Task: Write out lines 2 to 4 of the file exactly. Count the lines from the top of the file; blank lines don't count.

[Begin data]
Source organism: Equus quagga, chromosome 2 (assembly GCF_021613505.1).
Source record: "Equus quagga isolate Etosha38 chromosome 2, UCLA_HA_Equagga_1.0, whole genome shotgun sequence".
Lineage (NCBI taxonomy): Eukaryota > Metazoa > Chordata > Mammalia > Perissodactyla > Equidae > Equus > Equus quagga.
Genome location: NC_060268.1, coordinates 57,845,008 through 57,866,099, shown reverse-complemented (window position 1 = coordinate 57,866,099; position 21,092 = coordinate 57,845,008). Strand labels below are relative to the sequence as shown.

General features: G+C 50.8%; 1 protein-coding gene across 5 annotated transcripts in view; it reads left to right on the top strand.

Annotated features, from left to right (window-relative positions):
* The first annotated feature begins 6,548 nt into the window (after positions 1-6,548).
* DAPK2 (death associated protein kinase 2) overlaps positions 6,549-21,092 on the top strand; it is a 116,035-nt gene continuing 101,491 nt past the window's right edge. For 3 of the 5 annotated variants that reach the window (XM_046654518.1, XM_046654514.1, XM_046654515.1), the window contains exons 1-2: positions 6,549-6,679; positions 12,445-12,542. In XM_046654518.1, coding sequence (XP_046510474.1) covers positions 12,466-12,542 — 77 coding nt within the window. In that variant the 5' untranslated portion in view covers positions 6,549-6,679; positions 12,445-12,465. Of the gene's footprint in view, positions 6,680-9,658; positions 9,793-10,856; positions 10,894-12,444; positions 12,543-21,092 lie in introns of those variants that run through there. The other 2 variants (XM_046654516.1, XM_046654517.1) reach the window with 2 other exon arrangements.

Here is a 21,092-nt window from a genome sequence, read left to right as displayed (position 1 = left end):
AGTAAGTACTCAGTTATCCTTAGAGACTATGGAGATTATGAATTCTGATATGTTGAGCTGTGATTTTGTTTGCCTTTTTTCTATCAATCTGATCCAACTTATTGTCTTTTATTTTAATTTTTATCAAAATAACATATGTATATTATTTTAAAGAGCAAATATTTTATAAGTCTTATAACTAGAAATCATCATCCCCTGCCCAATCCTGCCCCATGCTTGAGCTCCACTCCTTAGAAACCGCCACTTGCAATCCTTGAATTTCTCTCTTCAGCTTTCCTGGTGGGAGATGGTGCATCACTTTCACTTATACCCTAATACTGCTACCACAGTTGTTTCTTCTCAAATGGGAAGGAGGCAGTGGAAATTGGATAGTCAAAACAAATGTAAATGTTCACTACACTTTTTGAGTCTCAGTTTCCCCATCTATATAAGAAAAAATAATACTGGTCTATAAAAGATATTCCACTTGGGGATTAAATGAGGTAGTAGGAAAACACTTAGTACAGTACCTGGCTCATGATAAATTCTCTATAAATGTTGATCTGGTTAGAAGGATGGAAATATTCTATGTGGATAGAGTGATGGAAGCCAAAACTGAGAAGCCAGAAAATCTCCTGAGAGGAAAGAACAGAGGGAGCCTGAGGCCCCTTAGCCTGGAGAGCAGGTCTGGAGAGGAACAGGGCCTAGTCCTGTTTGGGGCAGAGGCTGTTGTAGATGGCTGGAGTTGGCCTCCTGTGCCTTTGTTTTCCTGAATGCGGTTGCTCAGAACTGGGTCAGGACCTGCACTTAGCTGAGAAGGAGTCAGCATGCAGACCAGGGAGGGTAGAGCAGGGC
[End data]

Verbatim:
Source record: "Equus quagga isolate Etosha38 chromosome 2, UCLA_HA_Equagga_1.0, whole genome shotgun sequence".
Lineage (NCBI taxonomy): Eukaryota > Metazoa > Chordata > Mammalia > Perissodactyla > Equidae > Equus > Equus quagga.
Genome location: NC_060268.1, coordinates 57,845,008 through 57,866,099, shown reverse-complemented (window position 1 = coordinate 57,866,099; position 21,092 = coordinate 57,845,008). Strand labels below are relative to the sequence as shown.